NNY Bulldoggers does some group training so that owners don't have to deal with Pit Bull Predjudice in training classes. I've experienced my self. I'm a firm beleiver that basic OB should be done at home or with private lessons so you have a base level to work with when you do go into public classes. Personally I only did public classes once then decided I would be better off in a all pit bull class fssor the most part.
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Postby a-bull » August 2nd, 2006, 8:36 am

again, I agree with Roman.

With some pitbulls, it seems the basic obedience should be done with private lessons, and once the dog knows and obeys basic commands, a group setting can be tried---however, it is good advice that it be a class with other pitbulls and a pitbull saavy trainer. At a minimum the other breeds should be compatible with a pitbull and there shouldn't be lots of dogs in any group class you choose.

I have found most trainers do not "get" pitbulls at all. They think they do---they don't

Nice post Pitbullmamaliz~Always good to have background info. What you offered is more than most people get when they adopt a dog from a rescue.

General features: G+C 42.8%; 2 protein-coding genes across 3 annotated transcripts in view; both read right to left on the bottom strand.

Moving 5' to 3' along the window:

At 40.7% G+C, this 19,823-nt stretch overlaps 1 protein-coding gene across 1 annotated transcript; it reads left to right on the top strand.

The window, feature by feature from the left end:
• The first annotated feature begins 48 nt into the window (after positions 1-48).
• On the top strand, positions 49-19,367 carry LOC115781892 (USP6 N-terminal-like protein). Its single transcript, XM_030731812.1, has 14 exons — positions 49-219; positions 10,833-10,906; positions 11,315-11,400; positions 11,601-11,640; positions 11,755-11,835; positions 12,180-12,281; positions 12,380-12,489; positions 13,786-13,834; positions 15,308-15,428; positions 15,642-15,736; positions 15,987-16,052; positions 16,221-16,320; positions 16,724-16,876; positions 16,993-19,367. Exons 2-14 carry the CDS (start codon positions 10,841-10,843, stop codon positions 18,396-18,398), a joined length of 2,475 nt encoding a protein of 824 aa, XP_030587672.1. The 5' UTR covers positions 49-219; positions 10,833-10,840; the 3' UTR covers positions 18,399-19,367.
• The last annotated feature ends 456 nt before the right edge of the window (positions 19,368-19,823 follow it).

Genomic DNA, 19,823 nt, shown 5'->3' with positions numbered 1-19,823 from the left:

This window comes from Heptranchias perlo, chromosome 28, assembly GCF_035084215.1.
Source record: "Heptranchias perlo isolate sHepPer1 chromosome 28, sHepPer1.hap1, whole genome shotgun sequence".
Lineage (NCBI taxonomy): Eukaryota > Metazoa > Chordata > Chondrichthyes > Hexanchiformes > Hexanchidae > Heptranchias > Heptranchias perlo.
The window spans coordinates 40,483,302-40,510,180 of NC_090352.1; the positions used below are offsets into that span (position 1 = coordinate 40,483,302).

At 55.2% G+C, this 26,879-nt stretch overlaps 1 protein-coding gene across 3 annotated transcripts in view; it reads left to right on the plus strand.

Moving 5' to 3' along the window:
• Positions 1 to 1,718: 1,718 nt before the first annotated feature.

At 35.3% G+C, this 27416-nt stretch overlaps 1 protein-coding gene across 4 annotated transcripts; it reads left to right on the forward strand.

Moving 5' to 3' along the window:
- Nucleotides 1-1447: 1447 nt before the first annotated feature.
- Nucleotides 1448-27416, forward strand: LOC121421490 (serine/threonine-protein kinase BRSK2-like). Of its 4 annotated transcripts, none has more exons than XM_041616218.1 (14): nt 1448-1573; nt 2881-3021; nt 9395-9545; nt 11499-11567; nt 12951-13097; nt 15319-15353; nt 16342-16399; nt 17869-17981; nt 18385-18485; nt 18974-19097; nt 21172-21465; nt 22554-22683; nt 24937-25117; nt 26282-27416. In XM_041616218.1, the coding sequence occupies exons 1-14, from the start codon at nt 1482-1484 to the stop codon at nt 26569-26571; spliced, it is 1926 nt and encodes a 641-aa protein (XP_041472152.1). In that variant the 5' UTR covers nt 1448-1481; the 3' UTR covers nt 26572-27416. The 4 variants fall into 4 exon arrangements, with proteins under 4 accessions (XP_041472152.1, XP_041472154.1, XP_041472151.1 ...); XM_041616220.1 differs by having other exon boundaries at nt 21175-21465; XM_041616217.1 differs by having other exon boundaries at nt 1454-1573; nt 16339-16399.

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Postby SisMorphine » August 2nd, 2006, 8:50 am

pitbullmamaliz wrote:As a representative of the rescue that assisted Anissa and Jaida, I feel it necessary to defend us - we NEVER push dogs on people or lie about their behaviors to make them seem better. Anissa can vouch for the fact that we told her straight up that Jaida is dog-aggressive while on leash, plays roughly/loudly, and needs some training. Jaida was juggled from home to home to home during fostering mainly due to rescue politics, which I feel is a sad state of affairs. I handled Jaida at an adopt-a-thon at a very busy zoo all day long, and yeah, she couldn't be around the other dogs, but she wasn't phased at all by kids/people coming running up to her and putting their hands all over her. I think last night happened simply because it was a new environment, Anissa was probably a little tense due to Jaida barking/lunging at the dogs, and that transmitted down the leash so the trainer was just kind of the final straw. I agree with Anissa and everybody else that it's time to find a new trainer.